McMichael is all for standing and weight bearing where practical, but he doesn't think people should become "fanatical" about it when weakness prevents much exercise. Medications, he says, can compensate for lack of weight bearing when it comes to osteoporosis.
Carol Marulic, a physical therapist at University of Arizona Medical Center in Tucson, who has had a long association with the MDA clinic there, says weight-bearing activities help strengthen bones. But compromises and alternatives to full weight bearing also help bones stay strong.
For those unable to stand independently, leaning on something, such as a kitchen counter or walker, can help put pressure on joints in the spine, legs and arms. Being on the hands and knees can also put some pressure on the bones in a way that strengthens them.
Even standing and exercising in a pool, although it doesn't allow for as much weight bearing as being on land, is better than nothing, Marulic says. "For those who are somewhat unstable on their feet, it's a great way to exercise," Marulic says. "This still allows the weight bearing but in a safer medium."
If weakness prevents much exertion of any kind, Marulic recommends passive exercise — in which the work is performed by another person. A therapist or other helper (after being instructed by a professional) can apply intermittent, gentle pressure to compress joints and simulate weight bearing.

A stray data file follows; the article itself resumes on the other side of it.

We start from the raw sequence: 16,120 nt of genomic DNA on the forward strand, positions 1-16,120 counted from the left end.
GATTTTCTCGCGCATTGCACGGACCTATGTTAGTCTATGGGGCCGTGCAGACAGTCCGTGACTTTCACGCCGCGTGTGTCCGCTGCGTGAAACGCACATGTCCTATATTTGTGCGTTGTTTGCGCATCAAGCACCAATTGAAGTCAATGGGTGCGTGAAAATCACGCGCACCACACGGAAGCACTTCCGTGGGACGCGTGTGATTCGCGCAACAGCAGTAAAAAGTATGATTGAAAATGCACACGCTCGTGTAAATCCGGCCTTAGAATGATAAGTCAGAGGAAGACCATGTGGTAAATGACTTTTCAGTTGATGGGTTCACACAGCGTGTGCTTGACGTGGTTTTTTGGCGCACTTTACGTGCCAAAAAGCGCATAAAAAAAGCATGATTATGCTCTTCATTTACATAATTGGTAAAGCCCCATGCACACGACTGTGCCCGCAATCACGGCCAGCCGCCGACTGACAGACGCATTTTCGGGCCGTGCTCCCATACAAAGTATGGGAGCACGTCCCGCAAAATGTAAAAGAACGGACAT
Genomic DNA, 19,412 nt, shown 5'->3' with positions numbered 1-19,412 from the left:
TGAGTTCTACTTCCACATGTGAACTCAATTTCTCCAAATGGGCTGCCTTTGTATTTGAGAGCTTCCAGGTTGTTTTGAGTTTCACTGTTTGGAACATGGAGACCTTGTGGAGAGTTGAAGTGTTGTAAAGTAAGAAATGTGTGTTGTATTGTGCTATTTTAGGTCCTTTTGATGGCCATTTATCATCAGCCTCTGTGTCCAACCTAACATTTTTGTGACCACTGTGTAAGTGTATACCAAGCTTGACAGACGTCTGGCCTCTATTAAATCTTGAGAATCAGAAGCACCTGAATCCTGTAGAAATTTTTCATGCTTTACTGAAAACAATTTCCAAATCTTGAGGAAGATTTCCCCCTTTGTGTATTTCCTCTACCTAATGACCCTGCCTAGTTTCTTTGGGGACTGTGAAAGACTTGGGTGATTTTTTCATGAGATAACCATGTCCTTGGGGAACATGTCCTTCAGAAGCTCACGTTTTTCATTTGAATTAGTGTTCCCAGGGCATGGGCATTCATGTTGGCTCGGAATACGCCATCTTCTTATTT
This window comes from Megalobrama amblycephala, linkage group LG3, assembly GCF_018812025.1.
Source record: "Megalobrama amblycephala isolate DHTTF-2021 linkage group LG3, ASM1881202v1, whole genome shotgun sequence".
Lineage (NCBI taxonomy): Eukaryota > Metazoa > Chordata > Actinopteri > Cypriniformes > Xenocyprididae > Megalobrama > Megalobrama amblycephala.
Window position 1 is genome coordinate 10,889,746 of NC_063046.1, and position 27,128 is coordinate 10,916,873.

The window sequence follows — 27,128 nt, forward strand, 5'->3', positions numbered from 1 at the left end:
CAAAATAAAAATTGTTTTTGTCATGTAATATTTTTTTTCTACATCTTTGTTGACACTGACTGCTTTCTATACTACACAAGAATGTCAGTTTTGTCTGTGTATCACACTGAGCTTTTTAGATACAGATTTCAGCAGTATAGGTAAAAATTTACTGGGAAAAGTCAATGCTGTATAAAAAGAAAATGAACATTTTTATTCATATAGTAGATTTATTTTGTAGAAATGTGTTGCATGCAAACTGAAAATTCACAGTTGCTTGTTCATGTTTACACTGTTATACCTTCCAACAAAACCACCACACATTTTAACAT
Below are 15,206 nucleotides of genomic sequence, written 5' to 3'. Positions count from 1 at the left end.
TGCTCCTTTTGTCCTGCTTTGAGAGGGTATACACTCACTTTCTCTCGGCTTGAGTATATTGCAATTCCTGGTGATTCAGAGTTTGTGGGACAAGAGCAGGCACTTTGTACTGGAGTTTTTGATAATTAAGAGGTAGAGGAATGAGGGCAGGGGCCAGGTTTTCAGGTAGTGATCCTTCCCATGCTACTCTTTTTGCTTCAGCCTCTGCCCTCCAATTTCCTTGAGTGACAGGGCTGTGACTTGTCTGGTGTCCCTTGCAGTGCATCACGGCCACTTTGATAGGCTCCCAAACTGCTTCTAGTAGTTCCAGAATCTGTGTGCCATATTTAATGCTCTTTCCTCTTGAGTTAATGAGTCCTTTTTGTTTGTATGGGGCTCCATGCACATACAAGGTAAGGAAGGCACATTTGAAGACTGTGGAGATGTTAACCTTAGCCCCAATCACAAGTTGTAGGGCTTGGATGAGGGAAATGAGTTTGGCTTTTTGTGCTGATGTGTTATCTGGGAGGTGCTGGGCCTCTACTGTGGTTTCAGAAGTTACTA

|DRUG OR SUPPLEMENT
Generic Name (Brand Name)
|HOW IT WORKS|
|Calcium (Tums, Os-Cal, Citracal, CalBurst, others)||Calcium can be used by the body to build bone.|
|Vitamin D; also called ergocalciferol and cholecalciferol||Vitamin D helps the body absorb calcium from intestines and prevents its excessive excretion in urine.|
|Activated forms of vitamin D, such as calcitriol (Rocaltrol) and calcifediol (Calderol)||Vitamin D has to be activated by enzymes in the liver and kidneys. Some experts believe the activated forms may be better than "plain" vitamin D.|
|Combined calcium and Vitamin D (Citracal + D, Os-Cal 500 + D, others)||Vitamin D is often combined with calcium because it helps with the absorption of calcium and prevents excessive excretion of the mineral.|
|Estrogens (Cenestin, Estinyl, Estrace, Premarin and others are pills; Alora, Estraderm, FemPatch and others are patches applied to the skin; Estrace and others are skin creams; and Estring is a vaginal ring)||Estrogens help to keep bone destruction from outpacing bone formation.|
|Progestins (Amen, Cycrin, Prometrium and Provera are pills or capsules; Crinone is a vaginal gel)||Adding a progestin to estrogen protects against the development of cancer of the endometrium (uterine lining).|
|Combinations of estrogens and progestins (Estratest, Femhrt and others are pills; CombiPatch is a skin patch)||Adding a progestin to estrogen protects against development of cancer of the endometrium.|
|Raloxifene (Evista)||Raloxifene, a selective estrogen receptor modulator, or SERM, is used by postmenopausal women because it has positive effects on bone with minimal effects on the breasts or uterus.|
|Testosterone (Androderm, Testoderm skin patches)||Testosterone is a male hormone that works to build and maintain bone in men much the way estrogen does in women.|
|Calcitonin (Miacalcin, others)||Calcitonin is a hormone derived from salmon that's similar to a hormone made in the human thyroid gland. Calcitonin impairs the activity of the bone-destroying osteoclasts. It's usually taken as a nasal spray but can also be given by injection.|
|Alendronate (Fosamax)||Alendronate is a bisphosphonate that interferes with the activity of osteoclasts, the bone-destroying cells.|
|Risedronate (Actonel)||Risedronate is a bisphosphonate that interferes with the activity of osteoclasts, the bone-destroying cells.|
There are a lot of high-calcium choices.